OthelloOth II.i.199I have found great love amongst them. O my sweet,I haue found great loue among'st them. Oh my Sweet,
OthelloOth II.iii.83O, sweet England!Oh sweet England.
OthelloOth III.iii.55Not now, sweet Desdemon; some other time.Not now (sweet Desdemon) some other time.
OthelloOth III.iii.56.2The sooner, sweet, for you.The sooner (Sweet) for you.
OthelloOth III.iii.329Shall ever medicine thee to that sweet sleepShall euer medicine thee to that sweete sleepe
OthelloOth III.iii.343Pioners and all, had tasted her sweet body,Pyoners and all, had tasted her sweet Body,
OthelloOth III.iii.416In sleep I heard him say ‘ Sweet Desdemona,In sleepe I heard him say, sweet Desdemona,
OthelloOth III.iii.419Cry ‘ O sweet creature!’ and then kiss me hard,Cry, oh sweet Creature: then kisse me hard,
OthelloOth III.iv.167I'faith, sweet love, I was coming to your house.Indeed (sweet Loue) I was comming to your house.
OthelloOth III.iv.175Strike off this score of absence. Sweet Bianca,Strike off this score of absence. Sweet Bianca
OthelloOth III.iv.184I know not, sweet. I found it in my chamber.I know not neither: / I found it in my Chamber,
OthelloOth IV.i.156How now, my sweet Bianca! How now, how now!How now, my sweete Bianca? How now? How now?
OthelloOth IV.i.178woman, a fair woman, a sweet woman!woman, a faire woman, a sweete woman?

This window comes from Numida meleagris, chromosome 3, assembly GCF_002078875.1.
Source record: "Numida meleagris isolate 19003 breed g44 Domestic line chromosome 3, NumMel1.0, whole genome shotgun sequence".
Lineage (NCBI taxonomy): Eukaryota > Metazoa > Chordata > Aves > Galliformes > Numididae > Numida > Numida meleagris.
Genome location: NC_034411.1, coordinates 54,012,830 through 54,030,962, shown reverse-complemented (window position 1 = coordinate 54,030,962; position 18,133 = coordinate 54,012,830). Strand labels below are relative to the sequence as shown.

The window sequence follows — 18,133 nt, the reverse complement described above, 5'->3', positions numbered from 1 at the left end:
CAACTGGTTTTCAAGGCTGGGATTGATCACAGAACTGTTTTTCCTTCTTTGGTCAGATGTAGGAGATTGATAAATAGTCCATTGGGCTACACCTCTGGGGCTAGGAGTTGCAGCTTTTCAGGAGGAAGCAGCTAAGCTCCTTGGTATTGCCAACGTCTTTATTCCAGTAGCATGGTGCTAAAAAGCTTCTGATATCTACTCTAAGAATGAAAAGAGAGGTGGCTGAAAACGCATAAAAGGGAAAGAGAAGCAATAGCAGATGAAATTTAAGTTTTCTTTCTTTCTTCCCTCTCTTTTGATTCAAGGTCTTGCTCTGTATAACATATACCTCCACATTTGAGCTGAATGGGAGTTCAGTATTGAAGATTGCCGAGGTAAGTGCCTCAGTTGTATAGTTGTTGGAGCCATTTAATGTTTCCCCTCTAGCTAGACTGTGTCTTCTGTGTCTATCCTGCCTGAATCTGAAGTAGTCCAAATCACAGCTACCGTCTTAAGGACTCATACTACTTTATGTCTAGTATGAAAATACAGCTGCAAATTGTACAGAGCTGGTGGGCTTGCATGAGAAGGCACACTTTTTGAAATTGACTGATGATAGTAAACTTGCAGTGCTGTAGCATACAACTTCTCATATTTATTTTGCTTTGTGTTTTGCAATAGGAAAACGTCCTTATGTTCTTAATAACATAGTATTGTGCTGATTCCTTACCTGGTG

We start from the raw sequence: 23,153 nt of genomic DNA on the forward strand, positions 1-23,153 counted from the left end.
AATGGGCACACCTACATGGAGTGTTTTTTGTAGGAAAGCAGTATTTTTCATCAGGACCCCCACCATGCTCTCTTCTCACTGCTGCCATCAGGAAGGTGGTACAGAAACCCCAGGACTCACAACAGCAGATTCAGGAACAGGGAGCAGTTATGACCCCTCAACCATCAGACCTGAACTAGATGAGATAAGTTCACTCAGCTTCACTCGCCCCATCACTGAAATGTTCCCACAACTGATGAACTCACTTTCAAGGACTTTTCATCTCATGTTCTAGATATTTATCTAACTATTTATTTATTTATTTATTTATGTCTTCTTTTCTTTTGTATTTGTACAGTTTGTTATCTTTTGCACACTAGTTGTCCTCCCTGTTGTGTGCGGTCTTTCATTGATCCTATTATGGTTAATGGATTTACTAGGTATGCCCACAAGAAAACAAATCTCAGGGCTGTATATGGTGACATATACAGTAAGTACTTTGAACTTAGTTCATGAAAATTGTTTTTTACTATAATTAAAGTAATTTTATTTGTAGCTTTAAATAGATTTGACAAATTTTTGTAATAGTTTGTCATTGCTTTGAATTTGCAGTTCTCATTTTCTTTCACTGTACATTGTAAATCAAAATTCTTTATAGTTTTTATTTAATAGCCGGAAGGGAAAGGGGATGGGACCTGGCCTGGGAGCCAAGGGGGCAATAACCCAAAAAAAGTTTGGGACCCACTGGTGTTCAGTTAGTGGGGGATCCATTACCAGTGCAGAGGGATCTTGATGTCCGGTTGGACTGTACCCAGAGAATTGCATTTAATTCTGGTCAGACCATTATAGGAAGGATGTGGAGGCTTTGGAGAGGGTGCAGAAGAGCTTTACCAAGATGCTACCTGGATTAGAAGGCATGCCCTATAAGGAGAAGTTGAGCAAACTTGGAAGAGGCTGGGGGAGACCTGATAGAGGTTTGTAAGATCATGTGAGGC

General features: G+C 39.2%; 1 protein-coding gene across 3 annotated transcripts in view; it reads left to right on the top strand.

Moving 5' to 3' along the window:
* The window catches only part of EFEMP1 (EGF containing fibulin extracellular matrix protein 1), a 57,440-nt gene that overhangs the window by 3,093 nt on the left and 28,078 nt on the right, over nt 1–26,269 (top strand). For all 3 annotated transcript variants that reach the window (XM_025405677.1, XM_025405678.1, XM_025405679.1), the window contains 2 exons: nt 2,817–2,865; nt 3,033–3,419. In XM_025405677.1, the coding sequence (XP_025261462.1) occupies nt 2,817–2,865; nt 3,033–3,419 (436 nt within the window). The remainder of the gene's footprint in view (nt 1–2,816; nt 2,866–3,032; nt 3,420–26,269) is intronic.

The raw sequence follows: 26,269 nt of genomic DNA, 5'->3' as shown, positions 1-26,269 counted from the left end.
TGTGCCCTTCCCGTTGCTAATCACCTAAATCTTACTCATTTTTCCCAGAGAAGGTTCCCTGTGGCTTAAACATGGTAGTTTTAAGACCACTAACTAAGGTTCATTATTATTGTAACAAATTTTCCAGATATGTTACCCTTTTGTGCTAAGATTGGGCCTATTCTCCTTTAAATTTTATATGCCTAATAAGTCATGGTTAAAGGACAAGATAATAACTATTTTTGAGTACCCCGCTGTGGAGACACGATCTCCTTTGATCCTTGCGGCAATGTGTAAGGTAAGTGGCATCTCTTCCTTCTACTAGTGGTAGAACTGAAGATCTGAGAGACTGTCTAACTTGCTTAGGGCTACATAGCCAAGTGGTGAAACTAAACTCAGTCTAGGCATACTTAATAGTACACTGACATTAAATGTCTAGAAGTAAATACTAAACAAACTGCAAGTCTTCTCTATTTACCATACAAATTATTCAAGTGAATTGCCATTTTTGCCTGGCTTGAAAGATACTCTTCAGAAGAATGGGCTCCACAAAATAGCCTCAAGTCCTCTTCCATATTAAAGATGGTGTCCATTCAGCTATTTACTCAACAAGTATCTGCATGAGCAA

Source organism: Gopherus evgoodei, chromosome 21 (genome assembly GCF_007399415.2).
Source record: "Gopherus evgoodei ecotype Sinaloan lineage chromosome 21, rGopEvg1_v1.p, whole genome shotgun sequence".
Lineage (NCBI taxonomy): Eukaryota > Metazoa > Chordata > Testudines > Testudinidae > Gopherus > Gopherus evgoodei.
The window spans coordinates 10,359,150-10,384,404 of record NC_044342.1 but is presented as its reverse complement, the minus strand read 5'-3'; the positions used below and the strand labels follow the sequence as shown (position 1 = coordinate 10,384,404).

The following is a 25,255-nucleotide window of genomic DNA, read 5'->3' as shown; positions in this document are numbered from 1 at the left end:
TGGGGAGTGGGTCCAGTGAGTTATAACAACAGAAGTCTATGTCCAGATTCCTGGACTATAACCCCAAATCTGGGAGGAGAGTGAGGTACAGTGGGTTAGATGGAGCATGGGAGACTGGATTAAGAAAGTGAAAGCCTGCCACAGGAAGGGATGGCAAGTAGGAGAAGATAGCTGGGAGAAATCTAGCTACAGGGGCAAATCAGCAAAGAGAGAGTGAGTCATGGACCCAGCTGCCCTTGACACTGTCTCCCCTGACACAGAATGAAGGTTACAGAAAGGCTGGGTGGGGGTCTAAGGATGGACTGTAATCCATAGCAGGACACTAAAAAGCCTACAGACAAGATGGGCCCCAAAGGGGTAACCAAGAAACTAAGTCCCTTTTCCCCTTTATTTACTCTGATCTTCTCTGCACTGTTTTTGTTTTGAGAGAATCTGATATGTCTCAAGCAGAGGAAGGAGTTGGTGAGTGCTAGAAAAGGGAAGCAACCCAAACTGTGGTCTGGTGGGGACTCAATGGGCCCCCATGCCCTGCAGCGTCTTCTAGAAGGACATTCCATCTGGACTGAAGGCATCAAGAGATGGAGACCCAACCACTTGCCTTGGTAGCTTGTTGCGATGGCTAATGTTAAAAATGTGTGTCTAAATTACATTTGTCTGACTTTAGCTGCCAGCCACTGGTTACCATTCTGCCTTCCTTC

OthelloOth IV.i.239.2Why, sweet Othello!Why, sweete Othello?
OthelloOth IV.ii.67Who art so lovely fair, and smell'st so sweetWho art so louely faire, and smell'st so sweete,
OthelloOth IV.ii.100.2He that is yours, sweet lady.He that is yours, sweet Lady.
OthelloOth IV.iii.94And have their palates both for sweet and sourAnd haue their Palats both for sweet, and sowre,
OthelloOth V.i.76O, my dear Cassio, my sweet Cassio,Oh my deere Cassio, / My sweet Cassio:
OthelloOth V.ii.20So sweet was ne'er so fatal. I must weep.So sweet, was ne're so fatall. I must weepe,
OthelloOth V.ii.50.2Sweet soul, take heed,Sweet Soule, take heed,
OthelloOth V.ii.117And sweet revenge grows harsh.And sweet Reuenge growes harsh.
OthelloOth V.ii.122Sweet Desdemona, O sweet mistress, speak!Sweet Desdemona, oh sweet Mistris, speake.
PericlesPer II.iii.64Therefore to make his entrance more sweet,Therefore to make his entraunce more sweet,
PericlesPer II.v.26For your sweet music this last night. I doFor your sweete Musicke this last night:
PericlesPer III.iii.7.2O, your sweet queen!O your sweet Queene!
PericlesPer IV.i.48I'll leave you, my sweet lady, for a while.Ile leaue you my sweete Ladie, for a while,
PericlesPer IV.i.50.2My thanks, sweet madam.My thanks sweete Madame,
PericlesPer V.i.42She questionless, with her sweet harmonyshe questionlesse with her sweet harmonie,
Richard IIR2 I.iii.68The daintiest last, to make the end most sweet.The daintiest last, to make the end most sweet.
Richard IIR2 I.iii.133Draws the sweet infant-breath of gentle sleep,
Richard IIR2 I.iii.236Things sweet to taste prove in digestion sour.Things sweet to tast, proue in digestion sowre:
Richard IIR2 I.iii.306Then, England's ground, farewell! Sweet soil, adieu,Then Englands ground farewell: sweet soil adieu,
Richard IIR2 II.ii.8Save bidding farewell to so sweet a guestSaue bidding farewell to so sweet a guest